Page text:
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Unmasked: Goalies credit gear for love of position

by Kevin Woodley / NHL.com

VANCOUVER -- Ask NHL goaltender why he started playing the position and you might be surprised by how many of the answers involve falling for the equipment they get to wear.

From brightly painted masks to the latest innovation in pads and gloves, it seems many were attracted to goaltending as much for how they looked as the exciting saves they made.

"Of course the equipment played a role," said the Florida Panthers' Roberto Luongo, who grew up in Montreal as a fan of Edmonton Oilers goalie Grant Fuhr. "It was so cool."

Luongo isn't alone in remembering an early passion for goaltending equipment.

"People always ask me why did you become a goalie, and I think it was the pads more than anything else," said the Montreal Canadiens' Mike Condon. "It was the colors and the equipment and everything. I have so many stories about gear. Every set is in my brain; when I got them, how I got them, why I designed them like I did."

That includes an attempt to look like Dominik Hasek at age 11.

"When I was really little and first started playing goalie I had a red-and-black Cooper helmet and cage, and a red-and-black Bauer Reactor set and a black-and-red Koho stick and the old-school black-and-red Buffalo Sabres jersey," Condon said. "I remember skating around the rink thinking I was Dominik Hasek because everything matched and it looked so good."

If the equipment a favorite goalie was wearing sparked an interest in the position, getting something similar on Christmas morning cemented a lot of NHL dreams.

Luongo said it was his first pair of pads at age 13, a set of Vic McMartins his grandfather bought him. Former NHL goalie and TSN hockey analyst Jamie McLennan said his special Christmas memory was getting a waffleboard blocker and matching glove.

"When I was in peewee I got the old blocker with the holes in the front and the glove had a built-on cheater, plus they were colored so it made them even more special; matched my team," McLennan said. "They were blue, yellow and white to match St. Albert colors."

Martin Biron, another former goalie who is an analyst with the NHL Network, has similarly fond memories of goaltending equipment as Christmas gifts.

"The equipment played a role, especially growing up in the 1980s," said Biron, singling out Mario Gosselin's blue Quebec Nordiques pads. "Colored pads and masks were so cool. My first pair of goalie skates were a Christmas gift, a good old pair of Micron with the felt they slipped inside of the plastic. I went to the backyard to skate on the outdoor rink right away."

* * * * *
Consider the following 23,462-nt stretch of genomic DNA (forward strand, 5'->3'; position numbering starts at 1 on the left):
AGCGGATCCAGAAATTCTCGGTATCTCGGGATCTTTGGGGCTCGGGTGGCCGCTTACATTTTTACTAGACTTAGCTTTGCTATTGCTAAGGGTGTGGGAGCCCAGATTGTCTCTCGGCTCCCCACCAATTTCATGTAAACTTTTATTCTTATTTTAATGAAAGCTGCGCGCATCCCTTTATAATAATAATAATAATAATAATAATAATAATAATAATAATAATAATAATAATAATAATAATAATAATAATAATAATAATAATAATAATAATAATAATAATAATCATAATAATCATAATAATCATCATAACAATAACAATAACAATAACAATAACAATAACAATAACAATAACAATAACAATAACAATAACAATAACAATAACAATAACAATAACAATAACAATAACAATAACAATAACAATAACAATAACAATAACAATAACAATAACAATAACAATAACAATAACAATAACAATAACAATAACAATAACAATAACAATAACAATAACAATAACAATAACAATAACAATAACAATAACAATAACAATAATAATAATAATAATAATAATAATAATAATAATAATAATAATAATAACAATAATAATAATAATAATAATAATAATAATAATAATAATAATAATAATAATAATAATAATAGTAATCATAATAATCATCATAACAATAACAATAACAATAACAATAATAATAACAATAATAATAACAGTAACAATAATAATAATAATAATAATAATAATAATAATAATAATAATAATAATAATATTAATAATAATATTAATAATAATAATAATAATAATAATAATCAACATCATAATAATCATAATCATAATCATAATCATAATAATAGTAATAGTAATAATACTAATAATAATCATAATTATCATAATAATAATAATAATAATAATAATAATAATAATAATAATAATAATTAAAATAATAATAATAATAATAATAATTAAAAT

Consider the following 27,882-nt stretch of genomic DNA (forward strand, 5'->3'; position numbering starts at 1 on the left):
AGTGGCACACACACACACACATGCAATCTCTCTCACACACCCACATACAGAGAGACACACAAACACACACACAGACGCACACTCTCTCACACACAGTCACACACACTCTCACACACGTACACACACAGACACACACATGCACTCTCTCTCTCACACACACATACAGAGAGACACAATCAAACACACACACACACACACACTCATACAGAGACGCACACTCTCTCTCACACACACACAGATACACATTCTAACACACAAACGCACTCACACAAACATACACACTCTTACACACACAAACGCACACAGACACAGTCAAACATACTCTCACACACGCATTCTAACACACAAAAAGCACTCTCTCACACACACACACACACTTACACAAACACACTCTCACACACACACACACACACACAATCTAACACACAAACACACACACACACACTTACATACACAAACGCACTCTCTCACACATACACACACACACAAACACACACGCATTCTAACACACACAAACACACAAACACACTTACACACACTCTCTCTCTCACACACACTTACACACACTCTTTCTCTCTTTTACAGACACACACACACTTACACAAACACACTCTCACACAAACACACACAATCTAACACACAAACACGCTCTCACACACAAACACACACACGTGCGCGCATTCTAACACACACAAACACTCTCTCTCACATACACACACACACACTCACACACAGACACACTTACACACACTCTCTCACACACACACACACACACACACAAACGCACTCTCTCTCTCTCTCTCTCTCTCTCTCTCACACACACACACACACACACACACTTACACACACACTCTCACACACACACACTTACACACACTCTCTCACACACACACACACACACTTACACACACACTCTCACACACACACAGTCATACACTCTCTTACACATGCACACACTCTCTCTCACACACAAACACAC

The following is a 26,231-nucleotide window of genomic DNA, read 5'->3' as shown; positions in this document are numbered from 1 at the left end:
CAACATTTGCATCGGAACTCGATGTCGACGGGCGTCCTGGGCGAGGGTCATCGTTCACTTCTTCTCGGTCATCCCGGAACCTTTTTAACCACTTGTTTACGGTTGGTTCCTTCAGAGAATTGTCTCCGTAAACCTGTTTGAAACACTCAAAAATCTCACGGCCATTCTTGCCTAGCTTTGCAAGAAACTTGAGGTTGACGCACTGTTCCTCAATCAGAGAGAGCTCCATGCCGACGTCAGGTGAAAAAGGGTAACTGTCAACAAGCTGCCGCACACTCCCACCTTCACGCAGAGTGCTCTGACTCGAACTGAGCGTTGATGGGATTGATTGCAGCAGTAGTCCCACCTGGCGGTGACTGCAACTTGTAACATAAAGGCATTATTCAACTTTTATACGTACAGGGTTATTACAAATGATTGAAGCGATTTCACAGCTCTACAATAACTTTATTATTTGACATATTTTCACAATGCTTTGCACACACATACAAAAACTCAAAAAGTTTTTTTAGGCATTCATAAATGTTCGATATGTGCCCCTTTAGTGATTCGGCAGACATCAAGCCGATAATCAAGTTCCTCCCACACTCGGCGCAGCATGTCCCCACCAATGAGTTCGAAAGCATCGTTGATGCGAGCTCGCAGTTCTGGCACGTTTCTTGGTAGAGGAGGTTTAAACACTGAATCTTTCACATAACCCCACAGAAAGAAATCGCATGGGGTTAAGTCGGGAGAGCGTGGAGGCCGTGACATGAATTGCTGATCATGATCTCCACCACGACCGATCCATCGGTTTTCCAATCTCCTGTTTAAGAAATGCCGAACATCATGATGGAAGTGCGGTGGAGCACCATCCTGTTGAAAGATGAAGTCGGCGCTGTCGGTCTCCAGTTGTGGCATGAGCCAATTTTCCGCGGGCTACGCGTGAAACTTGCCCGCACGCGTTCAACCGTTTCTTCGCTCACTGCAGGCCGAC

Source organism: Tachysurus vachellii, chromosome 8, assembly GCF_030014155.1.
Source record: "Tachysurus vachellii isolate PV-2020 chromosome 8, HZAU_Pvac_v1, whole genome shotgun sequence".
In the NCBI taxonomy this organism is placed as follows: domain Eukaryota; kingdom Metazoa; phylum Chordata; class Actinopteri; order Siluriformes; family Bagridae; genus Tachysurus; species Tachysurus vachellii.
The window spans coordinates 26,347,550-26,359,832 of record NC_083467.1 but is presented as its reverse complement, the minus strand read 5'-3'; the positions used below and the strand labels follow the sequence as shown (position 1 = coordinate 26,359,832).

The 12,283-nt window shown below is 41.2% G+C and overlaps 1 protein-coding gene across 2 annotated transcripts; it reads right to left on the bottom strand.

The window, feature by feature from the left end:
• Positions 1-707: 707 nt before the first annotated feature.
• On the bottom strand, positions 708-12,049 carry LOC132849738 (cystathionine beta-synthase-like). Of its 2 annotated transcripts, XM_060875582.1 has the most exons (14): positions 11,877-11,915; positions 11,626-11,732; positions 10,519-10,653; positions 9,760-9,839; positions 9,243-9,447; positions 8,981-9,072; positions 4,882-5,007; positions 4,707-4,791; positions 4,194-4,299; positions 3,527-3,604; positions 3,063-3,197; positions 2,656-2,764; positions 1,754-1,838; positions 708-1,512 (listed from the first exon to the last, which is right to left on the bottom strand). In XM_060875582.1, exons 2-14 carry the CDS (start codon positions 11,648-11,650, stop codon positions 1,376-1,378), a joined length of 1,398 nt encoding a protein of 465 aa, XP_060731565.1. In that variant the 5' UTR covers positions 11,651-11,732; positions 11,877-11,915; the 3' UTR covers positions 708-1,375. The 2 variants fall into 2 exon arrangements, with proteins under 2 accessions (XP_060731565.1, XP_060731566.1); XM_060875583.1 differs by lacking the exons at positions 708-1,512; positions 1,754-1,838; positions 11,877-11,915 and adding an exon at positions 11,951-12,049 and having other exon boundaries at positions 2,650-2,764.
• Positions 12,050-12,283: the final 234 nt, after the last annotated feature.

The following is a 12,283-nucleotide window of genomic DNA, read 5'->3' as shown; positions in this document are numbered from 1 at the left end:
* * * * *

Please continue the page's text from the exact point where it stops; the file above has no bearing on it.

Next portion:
Corey Hirsch, who played 13 seasons and now is as an analyst for Sportsnet, said a Christmas gift symbolized a shift in focus.

"My first white Vaughn chest and arm [protector]," Hirsch said of the gift he received at age 12. "It was my welcome out of kid hockey to starting to get serious."

Not every goalie grew up gear-obsessed. It certainly wasn't the main attraction for the Vancouver Canucks' Jacob Markstrom growing up in Sweden, where goalies usually shared used equipment as kids. But even he had a few special gear-related Christmas memories.

"In the beginning I got an old Jofa player's helmet with a fold-down goalie cage. I remember that was huge for me," Markstrom said. "And when I was 11 I got a mask painted from DaveArt with Bart Simpson and Homer Simpson on it. That was pretty cool too."

Vancouver's Ryan Miller said he was fascinated with goalies growing up in Michigan and remembers studying every move made by Norm Foster and Bob Essensa when they played at Michigan State University. That included paying special attention to their equipment.

"I was obsessed," Miller said.

Getting new goalie gear wasn't a Christmas tradition for Miller. As a reward for maintaining good grades, his family made sure he was well-equipped going into each season, so there usually wasn't any need for upgrades. He did say he remembers one special gift when he was 11.

"When it got approved for kids to wear a one-piece mask, I got one for Christmas, a Badger," Miller said. "It was really heavy and huge, and probably overkill as far as protection. But everyone thought with goalies, if we were going to let kids wear these helmets they have to be like a tank. So you put the thing on and it was ridiculous. It certainly didn't help me move and track the puck, that's for sure. But it was exciting because I felt like an NHL goalie wearing that mask."

For a lot of young goaltenders, that feeling is enough to spark a lifelong passion for the position. And finding some new gear under the tree this Christmas might even start a path to the NHL.

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